This review contains mild spoilers for “Dial A for Aunties,” the first novel in the Meddelin Chan series.
You know, when I saw the premise for “Dial A for Aunties,” I thought to myself, “This can’t possibly get any weirder.” It is, in fact, incredibly weird — after accidentally killing a guy, Meddelin Chan finds herself and her family of wedding vendors in a comedy of errors as they try to hide the body at the wedding that they’re working.
What I didn’t realize, though, is that Jesse Q. Sutanto has it in herself to, in fact, get even weirder.
“Four Aunties and a Wedding” begins a while after “Dial A for Aunties” ended. Meddy is now preparing for her own wedding rather than working someone else’s, and she’s a ball of nerves trying to handle her mom and three aunts. Thankfully, her family isn’t working on her own wedding — they’ve found a Chinese-Indonesian family vaguely related to them to manage wedding preparations.
(As Meddy’s Big Aunt puts it, it’s Meddy’s “grandmother cousin niece cousin sister-in-law. Very close family.”)
But then Meddy overhears one of the wedding vendors talking about taking out a target, and all of a sudden, this isn’t just any old wedding — she and her aunts now need to prevent the mafia (like, the ACTUAL MAFIA????) from turning Meddy’s wedding into a crime scene.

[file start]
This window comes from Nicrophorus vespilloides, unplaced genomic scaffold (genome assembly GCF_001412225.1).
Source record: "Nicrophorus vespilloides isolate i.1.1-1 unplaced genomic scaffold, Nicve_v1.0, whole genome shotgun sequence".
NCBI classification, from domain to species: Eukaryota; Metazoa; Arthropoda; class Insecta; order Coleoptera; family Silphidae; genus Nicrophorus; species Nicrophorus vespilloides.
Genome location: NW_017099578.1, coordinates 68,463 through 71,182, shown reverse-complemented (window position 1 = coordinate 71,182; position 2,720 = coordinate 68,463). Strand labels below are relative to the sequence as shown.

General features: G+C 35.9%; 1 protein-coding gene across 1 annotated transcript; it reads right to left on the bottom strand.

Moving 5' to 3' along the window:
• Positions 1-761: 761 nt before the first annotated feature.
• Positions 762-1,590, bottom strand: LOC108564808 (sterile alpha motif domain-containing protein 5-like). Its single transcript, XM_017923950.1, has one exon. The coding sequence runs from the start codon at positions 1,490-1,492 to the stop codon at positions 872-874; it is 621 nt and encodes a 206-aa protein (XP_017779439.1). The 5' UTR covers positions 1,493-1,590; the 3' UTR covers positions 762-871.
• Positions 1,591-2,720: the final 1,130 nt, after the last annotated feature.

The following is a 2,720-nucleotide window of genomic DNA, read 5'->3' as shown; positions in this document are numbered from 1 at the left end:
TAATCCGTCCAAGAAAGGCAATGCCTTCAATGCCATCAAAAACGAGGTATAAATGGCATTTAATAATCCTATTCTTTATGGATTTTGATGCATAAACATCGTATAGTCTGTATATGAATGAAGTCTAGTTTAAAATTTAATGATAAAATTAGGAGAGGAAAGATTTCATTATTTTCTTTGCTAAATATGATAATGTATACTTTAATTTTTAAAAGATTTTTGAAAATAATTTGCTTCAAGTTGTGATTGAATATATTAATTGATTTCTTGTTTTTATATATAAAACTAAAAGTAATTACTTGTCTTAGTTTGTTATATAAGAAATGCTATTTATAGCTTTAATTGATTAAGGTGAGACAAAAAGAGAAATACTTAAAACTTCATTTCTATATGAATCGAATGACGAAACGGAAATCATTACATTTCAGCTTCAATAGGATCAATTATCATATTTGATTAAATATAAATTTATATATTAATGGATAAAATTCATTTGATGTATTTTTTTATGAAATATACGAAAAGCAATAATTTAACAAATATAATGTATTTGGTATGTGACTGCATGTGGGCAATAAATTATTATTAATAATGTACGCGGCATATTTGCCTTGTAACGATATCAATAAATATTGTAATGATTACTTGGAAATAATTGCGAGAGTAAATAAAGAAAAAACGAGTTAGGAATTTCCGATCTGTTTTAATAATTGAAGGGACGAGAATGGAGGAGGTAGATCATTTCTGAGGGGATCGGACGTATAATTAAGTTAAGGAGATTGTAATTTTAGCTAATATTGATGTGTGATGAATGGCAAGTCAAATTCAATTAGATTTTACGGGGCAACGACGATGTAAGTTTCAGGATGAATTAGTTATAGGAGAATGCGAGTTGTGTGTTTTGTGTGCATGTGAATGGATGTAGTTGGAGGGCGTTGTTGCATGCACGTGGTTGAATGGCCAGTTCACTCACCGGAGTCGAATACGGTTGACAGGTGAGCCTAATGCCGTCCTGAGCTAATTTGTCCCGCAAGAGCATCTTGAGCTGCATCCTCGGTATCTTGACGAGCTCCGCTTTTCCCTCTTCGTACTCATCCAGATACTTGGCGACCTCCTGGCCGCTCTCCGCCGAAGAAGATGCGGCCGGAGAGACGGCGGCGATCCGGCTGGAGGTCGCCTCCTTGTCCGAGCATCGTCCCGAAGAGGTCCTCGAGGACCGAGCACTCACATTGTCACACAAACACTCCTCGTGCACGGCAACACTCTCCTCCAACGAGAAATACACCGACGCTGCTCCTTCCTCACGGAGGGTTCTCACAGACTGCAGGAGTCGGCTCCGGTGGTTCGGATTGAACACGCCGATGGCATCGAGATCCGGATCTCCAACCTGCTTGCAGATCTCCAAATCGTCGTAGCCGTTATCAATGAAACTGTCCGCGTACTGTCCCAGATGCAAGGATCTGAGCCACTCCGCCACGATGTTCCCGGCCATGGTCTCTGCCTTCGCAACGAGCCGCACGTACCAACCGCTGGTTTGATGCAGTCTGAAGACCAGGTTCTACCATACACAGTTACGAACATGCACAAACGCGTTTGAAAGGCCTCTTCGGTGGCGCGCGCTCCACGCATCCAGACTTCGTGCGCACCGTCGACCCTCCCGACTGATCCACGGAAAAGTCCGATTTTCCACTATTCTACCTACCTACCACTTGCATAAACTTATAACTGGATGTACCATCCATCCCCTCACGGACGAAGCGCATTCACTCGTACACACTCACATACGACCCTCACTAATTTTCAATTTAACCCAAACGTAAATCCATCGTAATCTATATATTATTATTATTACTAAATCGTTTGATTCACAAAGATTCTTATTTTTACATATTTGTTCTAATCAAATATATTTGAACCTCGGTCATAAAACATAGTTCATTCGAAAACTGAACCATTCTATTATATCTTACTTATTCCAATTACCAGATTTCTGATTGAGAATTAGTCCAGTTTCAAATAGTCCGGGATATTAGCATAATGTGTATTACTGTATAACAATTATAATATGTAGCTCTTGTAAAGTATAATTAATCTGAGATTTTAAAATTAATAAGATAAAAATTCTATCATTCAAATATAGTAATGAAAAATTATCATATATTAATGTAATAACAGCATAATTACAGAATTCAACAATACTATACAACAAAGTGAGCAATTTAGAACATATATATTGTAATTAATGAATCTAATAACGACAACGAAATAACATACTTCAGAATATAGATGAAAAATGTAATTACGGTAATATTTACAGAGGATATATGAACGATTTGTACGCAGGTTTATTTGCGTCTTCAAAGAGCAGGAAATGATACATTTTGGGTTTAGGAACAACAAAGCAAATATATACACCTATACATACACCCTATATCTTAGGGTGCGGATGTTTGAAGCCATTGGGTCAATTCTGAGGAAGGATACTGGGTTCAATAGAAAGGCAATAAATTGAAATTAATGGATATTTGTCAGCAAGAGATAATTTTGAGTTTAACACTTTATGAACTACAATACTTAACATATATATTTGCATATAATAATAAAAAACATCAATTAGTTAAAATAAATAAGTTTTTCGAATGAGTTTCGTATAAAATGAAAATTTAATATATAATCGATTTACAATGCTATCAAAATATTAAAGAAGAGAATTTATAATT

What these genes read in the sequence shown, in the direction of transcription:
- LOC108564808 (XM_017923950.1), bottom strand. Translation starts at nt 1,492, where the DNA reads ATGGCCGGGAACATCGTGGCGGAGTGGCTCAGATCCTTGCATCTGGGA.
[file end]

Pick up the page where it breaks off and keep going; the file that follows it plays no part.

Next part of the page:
Yeah. I know. Taking on the mafia while getting married to the love of your life, all tied up in a book about the importance of your family and the unique experience of being a child of immigrants from a very different culture.
What “Four Aunties and a Wedding” does, though, is extend the portrayal of Meddy’s family to the view of outsiders. Meddy’s fiancé, Nathan, is as Chinese as Meddy is, but his family is rich and English and quite concerned with their image. Seeing them interact with Meddy’s wild family is infuriating, but it’s also a reminder that Asians are not a monolith.
In the meantime, the family working Meddy’s wedding — the mafia family — is on the other end of the spectrum. They understand Meddy’s family extremely well, and they’re quite alike, but, of course, they’re determined to take down somebody at this wedding. So that’s fun.
There’s a kind of magic to Sutanto’s writing, the way she’s able to squeeze so much ridiculous plot and humor into a book and have it still be absolutely full of heart. She tackles complicated issues of culture and family ties while also creating convoluted plotlines that’ll make you squeal with laughter.
Maybe it’s a testament to her range as a writer — her upcoming projects include a young adult rom-com, a middle grade fantasy, an adult thriller, an adult romcom and two more Meddelin Chan books.
Needless to say, I’ll be reading them all.
“Four Aunties and a Wedding” comes out on March 29, 2022. I received an early copy from the publisher, Berkley, in exchange for an honest review.